A popular yet polarizing force long after leaving office, Bill Clinton is still criticized by right-wingers as a president who was weak in his foreign policy. Veteran reporter Richard Sale takes us beneath partisan rhetoric and documents the learning curve of our nation’s 42nd President, showing his evolution as a strong leader on the world stage.
Using confidential sources in the administration itself, Sale reports on Clinton’s covert ops in such arenas as the Balkans and Middle East, revealing a leader who spearheaded the fight against Slobodan Milosevic, bombed Saddam Hussein, targeted Osama bin Laden, and prevented al-Qaeda from establishing a stronghold in the incendiary Balkans region. Ultimately, and revealingly, Clinton emerges at the end of his term in office as a tough-as-nails commander in chief in the same vein as Ronald Reagan. This “fly on the wall” look at a generation-defining leader provides an invaluable window into the presidency of Bill Clinton in the world arena.
|Publisher:||St. Martin's Press|
|Edition description:||First Edition|
|Product dimensions:||6.50(w) x 9.40(h) x 1.70(d)|
About the Author
RICHARD SALE is an award-winning journalist and Pulitzer Prize finalist who has written for The Washington Post and San Francisco Examiner. Most recently, he served as a special correspondent for UPI for 5 years. He is the author of Traitors and The Blackstone Rangers. He is currently Intelligence Correspondent for Middle East Times. He lives in Stamford, Connecticut.
Read an Excerpt
Clinton's Secret Wars
THE TRANSFORMATIONAL PRESIDENT
THE DILEMMAS OF LEADERSHIP
Summer daylight was fading outside the long, tall windows of the Lincoln Bedroom. Present were senior policymakers, gathered in the residence rather than the West Wing, because the residence has a side door through which cabinet members could enter without being spotted by the press. The mood in the room was gloomy and subdued.1 The White House serving staff was usually clad in their formal whites at such occasions, but this evening they had on somber, close-fitting black jackets. Their faces were grave. They moved silently among the senior officials, stopping now and then to bend a bit at the waist to politely extend silver trays full of tiny canapés, shrimp, and saucers of cocktail sauce. Few of the tense, unsmiling guests took anything to eat. Cocktails with gin, whiskey, or vodka were available but those who had a drink stuck to Diet Coke or club soda with cubes of ice. The air was tense. This meeting was not social, but top secret, and its agenda was a grim one.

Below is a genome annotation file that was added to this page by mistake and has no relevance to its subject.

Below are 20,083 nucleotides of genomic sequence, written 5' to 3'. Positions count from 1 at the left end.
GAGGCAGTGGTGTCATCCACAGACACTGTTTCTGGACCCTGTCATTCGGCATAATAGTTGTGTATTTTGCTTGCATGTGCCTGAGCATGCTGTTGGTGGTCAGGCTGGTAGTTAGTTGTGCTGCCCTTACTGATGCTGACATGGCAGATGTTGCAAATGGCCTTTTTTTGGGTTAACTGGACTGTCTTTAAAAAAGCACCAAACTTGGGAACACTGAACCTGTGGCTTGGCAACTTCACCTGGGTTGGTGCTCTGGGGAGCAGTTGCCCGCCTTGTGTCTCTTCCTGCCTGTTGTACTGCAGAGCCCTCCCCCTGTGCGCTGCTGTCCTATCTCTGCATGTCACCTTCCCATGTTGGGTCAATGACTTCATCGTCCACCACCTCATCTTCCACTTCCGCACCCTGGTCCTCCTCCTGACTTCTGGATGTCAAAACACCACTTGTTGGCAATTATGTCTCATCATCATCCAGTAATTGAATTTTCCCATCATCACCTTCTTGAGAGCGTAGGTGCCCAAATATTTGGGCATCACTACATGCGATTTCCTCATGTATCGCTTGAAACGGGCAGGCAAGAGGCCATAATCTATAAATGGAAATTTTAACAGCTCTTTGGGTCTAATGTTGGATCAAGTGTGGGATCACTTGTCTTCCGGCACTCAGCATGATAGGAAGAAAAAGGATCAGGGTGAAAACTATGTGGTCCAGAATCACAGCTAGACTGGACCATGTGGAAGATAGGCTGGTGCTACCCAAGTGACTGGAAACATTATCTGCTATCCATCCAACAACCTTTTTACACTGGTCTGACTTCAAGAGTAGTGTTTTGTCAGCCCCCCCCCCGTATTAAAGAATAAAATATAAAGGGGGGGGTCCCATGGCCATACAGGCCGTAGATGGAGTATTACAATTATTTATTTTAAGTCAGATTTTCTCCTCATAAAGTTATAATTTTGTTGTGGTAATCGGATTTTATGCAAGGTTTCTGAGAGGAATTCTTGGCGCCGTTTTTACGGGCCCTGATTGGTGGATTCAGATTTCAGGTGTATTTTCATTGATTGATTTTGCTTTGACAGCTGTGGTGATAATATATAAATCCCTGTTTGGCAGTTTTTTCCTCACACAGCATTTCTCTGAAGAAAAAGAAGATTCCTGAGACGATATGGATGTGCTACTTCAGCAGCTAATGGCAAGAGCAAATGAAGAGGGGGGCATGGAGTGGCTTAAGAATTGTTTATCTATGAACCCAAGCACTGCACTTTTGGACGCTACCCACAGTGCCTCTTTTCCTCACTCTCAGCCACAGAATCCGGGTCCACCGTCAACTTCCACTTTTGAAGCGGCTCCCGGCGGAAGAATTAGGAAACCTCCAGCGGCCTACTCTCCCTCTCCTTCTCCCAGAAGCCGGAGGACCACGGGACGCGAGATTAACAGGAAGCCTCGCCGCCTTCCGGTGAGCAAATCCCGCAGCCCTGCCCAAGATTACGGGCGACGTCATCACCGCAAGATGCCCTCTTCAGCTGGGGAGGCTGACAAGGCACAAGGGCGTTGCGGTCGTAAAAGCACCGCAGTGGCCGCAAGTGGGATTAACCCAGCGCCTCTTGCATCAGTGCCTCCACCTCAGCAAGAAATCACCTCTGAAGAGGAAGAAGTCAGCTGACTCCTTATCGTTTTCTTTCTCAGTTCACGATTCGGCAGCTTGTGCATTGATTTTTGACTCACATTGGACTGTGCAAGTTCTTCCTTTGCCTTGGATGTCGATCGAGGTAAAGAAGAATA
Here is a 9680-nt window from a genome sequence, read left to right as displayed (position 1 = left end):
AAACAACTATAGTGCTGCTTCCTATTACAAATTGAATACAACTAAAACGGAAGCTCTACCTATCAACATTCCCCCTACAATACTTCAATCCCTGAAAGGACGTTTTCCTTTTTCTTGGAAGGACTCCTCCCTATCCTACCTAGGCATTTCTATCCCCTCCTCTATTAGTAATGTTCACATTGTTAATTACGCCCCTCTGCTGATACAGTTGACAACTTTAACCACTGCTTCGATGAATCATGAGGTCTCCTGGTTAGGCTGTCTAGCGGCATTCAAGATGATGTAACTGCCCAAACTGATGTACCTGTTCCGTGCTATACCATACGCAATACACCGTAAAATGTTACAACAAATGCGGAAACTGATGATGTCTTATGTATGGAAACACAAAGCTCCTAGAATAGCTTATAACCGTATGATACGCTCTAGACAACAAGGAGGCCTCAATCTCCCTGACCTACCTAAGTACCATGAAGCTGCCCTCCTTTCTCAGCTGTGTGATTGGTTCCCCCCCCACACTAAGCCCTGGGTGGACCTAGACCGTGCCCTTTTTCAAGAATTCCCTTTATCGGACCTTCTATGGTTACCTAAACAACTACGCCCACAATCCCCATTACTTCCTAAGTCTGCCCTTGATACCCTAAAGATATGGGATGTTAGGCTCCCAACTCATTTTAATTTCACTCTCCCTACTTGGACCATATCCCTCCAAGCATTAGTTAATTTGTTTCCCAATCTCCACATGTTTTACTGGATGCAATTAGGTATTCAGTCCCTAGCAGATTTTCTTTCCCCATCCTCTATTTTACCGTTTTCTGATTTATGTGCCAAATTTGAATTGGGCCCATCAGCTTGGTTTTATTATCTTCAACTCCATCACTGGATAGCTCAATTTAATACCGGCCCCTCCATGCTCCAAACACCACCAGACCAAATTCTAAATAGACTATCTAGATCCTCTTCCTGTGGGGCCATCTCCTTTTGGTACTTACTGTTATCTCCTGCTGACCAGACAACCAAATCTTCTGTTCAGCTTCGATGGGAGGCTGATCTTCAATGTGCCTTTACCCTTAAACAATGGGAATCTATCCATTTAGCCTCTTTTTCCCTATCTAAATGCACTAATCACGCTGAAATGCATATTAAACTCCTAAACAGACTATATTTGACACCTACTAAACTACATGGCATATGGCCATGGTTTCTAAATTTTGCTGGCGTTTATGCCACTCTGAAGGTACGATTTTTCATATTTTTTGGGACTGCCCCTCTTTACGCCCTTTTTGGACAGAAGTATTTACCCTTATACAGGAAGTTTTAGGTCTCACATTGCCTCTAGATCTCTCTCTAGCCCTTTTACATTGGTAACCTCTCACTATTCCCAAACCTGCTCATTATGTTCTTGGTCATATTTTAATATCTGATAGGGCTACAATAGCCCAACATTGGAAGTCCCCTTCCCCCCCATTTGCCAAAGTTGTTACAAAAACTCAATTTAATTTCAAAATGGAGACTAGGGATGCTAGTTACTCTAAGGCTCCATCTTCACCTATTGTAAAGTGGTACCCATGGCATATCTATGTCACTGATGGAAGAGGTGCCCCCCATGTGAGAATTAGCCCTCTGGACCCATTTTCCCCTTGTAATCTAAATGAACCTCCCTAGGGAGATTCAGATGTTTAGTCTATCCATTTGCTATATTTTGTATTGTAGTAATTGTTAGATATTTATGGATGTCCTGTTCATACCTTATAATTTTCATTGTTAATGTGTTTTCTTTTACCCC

President Bill Clinton was about to perform his first major act as the country's commander in chief: he was about to launch air strikes against Iraqi dictator Saddam Hussein in Baghdad. It would be the first use of military force in Clinton's presidency.
It had begun with special assistant to the president Richard Clarke, a man of boundless energy who had a high forehead, thinning red hair, and hard, intense eyes. Every day those eyes fell on hundreds of intelligence reports, embassy messages, and translations from foreign media, forwarded to him from the White House Situation Room. It was on a Sunday in Junethat he spotted an item that froze his blood: an Arab-language newspaper in London was reporting that Kuwaiti police had foiled an assassination attempt by Iraq on the former U.S. president.2
Two months before, in April, former President George H. W. Bush had returned in a triumphant visit to Kuwait, the country where less than two years before, U.S.-led forces had routed formidable masses of Iraqi troops, sending them fleeing north in headlong panic. Bush had arrived in Kuwait City to receive an award from the Kuwaiti royal family and his reception had been hearty, tumultuous, and grateful. As far as anyone knew, the trip had gone off without incident.